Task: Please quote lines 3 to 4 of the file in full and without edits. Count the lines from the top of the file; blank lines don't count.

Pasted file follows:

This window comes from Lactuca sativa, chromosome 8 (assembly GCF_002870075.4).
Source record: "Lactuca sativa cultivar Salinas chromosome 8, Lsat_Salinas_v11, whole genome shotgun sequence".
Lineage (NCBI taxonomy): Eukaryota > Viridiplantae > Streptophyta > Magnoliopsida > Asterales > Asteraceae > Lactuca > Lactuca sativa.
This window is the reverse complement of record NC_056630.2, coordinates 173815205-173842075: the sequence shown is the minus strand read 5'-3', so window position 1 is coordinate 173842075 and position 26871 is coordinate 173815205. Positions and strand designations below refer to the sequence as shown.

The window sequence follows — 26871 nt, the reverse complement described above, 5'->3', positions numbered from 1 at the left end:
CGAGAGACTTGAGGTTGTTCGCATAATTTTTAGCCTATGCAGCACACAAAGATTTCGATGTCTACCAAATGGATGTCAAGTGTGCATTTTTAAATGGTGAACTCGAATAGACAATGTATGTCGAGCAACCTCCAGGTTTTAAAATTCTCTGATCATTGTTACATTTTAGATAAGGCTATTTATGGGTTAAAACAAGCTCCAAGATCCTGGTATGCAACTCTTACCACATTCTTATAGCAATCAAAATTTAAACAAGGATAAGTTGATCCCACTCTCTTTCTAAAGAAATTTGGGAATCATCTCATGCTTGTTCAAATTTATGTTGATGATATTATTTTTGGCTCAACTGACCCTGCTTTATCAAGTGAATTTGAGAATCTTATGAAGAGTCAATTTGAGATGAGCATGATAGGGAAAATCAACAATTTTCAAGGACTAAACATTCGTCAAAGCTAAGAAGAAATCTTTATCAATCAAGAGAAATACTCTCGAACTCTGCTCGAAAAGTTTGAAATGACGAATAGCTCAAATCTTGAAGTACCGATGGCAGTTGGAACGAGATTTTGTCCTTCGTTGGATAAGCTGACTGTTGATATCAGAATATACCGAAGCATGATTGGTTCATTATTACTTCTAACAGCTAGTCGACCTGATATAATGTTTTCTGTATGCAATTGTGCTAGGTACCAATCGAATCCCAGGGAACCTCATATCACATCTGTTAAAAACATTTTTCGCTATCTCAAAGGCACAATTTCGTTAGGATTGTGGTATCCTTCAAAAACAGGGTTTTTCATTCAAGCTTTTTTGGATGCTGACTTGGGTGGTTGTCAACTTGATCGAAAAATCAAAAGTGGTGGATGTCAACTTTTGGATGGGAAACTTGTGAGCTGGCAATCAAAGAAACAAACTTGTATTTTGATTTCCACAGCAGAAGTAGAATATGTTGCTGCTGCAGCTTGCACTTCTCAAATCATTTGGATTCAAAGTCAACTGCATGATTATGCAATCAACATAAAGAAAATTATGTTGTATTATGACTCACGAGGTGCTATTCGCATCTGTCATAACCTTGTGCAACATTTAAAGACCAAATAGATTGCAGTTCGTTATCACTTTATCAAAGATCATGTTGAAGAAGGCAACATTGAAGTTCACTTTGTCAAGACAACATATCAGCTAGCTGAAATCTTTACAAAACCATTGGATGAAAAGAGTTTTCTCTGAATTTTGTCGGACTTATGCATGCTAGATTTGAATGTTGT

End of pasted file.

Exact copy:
Lineage (NCBI taxonomy): Eukaryota > Viridiplantae > Streptophyta > Magnoliopsida > Asterales > Asteraceae > Lactuca > Lactuca sativa.
This window is the reverse complement of record NC_056630.2, coordinates 173815205-173842075: the sequence shown is the minus strand read 5'-3', so window position 1 is coordinate 173842075 and position 26871 is coordinate 173815205. Positions and strand designations below refer to the sequence as shown.